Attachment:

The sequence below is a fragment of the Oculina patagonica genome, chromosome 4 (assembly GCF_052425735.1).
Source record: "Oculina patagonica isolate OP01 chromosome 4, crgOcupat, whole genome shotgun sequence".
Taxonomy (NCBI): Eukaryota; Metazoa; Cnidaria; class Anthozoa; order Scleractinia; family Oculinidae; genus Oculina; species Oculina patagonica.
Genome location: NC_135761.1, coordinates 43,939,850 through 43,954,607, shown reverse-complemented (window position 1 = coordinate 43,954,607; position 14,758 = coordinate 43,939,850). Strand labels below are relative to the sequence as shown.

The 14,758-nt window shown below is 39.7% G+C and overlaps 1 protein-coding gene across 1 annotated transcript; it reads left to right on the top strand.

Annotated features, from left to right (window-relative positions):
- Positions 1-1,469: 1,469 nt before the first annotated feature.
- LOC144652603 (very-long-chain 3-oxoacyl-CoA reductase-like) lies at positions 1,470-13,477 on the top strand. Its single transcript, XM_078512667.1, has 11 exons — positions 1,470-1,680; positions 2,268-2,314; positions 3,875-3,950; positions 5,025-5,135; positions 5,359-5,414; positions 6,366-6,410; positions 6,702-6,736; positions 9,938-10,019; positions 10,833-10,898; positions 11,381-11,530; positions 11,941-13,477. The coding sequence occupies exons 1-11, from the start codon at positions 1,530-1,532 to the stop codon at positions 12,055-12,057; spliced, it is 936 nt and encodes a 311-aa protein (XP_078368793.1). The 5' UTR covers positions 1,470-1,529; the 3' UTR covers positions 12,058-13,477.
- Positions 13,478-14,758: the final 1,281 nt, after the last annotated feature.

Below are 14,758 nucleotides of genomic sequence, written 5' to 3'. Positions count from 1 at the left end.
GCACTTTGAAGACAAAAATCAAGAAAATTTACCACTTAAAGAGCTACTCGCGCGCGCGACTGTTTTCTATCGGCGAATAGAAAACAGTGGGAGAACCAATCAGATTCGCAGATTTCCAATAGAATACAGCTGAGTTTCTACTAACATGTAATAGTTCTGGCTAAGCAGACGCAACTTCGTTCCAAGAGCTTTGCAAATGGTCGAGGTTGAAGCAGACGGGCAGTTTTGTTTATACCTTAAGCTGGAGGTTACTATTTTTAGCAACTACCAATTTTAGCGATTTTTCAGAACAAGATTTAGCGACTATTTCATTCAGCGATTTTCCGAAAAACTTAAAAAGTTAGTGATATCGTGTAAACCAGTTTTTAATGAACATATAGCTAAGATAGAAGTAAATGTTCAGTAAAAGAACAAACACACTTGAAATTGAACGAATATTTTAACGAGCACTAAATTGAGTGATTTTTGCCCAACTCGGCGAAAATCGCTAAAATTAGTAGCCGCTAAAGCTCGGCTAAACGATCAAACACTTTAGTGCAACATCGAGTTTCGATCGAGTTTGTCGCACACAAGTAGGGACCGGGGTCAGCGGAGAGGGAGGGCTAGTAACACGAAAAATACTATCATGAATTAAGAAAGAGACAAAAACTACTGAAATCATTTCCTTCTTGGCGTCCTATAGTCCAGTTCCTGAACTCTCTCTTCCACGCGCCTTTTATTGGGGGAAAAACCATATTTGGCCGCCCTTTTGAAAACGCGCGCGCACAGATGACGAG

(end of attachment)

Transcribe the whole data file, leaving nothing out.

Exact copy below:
The sequence below is a fragment of the Oculina patagonica genome, chromosome 4 (assembly GCF_052425735.1).
Source record: "Oculina patagonica isolate OP01 chromosome 4, crgOcupat, whole genome shotgun sequence".
Taxonomy (NCBI): Eukaryota; Metazoa; Cnidaria; class Anthozoa; order Scleractinia; family Oculinidae; genus Oculina; species Oculina patagonica.
Genome location: NC_135761.1, coordinates 43,939,850 through 43,954,607, shown reverse-complemented (window position 1 = coordinate 43,954,607; position 14,758 = coordinate 43,939,850). Strand labels below are relative to the sequence as shown.

The 14,758-nt window shown below is 39.7% G+C and overlaps 1 protein-coding gene across 1 annotated transcript; it reads left to right on the top strand.

Annotated features, from left to right (window-relative positions):
- Positions 1-1,469: 1,469 nt before the first annotated feature.
- LOC144652603 (very-long-chain 3-oxoacyl-CoA reductase-like) lies at positions 1,470-13,477 on the top strand. Its single transcript, XM_078512667.1, has 11 exons — positions 1,470-1,680; positions 2,268-2,314; positions 3,875-3,950; positions 5,025-5,135; positions 5,359-5,414; positions 6,366-6,410; positions 6,702-6,736; positions 9,938-10,019; positions 10,833-10,898; positions 11,381-11,530; positions 11,941-13,477. The coding sequence occupies exons 1-11, from the start codon at positions 1,530-1,532 to the stop codon at positions 12,055-12,057; spliced, it is 936 nt and encodes a 311-aa protein (XP_078368793.1). The 5' UTR covers positions 1,470-1,529; the 3' UTR covers positions 12,058-13,477.
- Positions 13,478-14,758: the final 1,281 nt, after the last annotated feature.

Below are 14,758 nucleotides of genomic sequence, written 5' to 3'. Positions count from 1 at the left end.
GCACTTTGAAGACAAAAATCAAGAAAATTTACCACTTAAAGAGCTACTCGCGCGCGCGACTGTTTTCTATCGGCGAATAGAAAACAGTGGGAGAACCAATCAGATTCGCAGATTTCCAATAGAATACAGCTGAGTTTCTACTAACATGTAATAGTTCTGGCTAAGCAGACGCAACTTCGTTCCAAGAGCTTTGCAAATGGTCGAGGTTGAAGCAGACGGGCAGTTTTGTTTATACCTTAAGCTGGAGGTTACTATTTTTAGCAACTACCAATTTTAGCGATTTTTCAGAACAAGATTTAGCGACTATTTCATTCAGCGATTTTCCGAAAAACTTAAAAAGTTAGTGATATCGTGTAAACCAGTTTTTAATGAACATATAGCTAAGATAGAAGTAAATGTTCAGTAAAAGAACAAACACACTTGAAATTGAACGAATATTTTAACGAGCACTAAATTGAGTGATTTTTGCCCAACTCGGCGAAAATCGCTAAAATTAGTAGCCGCTAAAGCTCGGCTAAACGATCAAACACTTTAGTGCAACATCGAGTTTCGATCGAGTTTGTCGCACACAAGTAGGGACCGGGGTCAGCGGAGAGGGAGGGCTAGTAACACGAAAAATACTATCATGAATTAAGAAAGAGACAAAAACTACTGAAATCATTTCCTTCTTGGCGTCCTATAGTCCAGTTCCTGAACTCTCTCTTCCACGCGCCTTTTATTGGGGGAAAAACCATATTTGGCCGCCCTTTTGAAAACGCGCGCGCACAGATGACGAG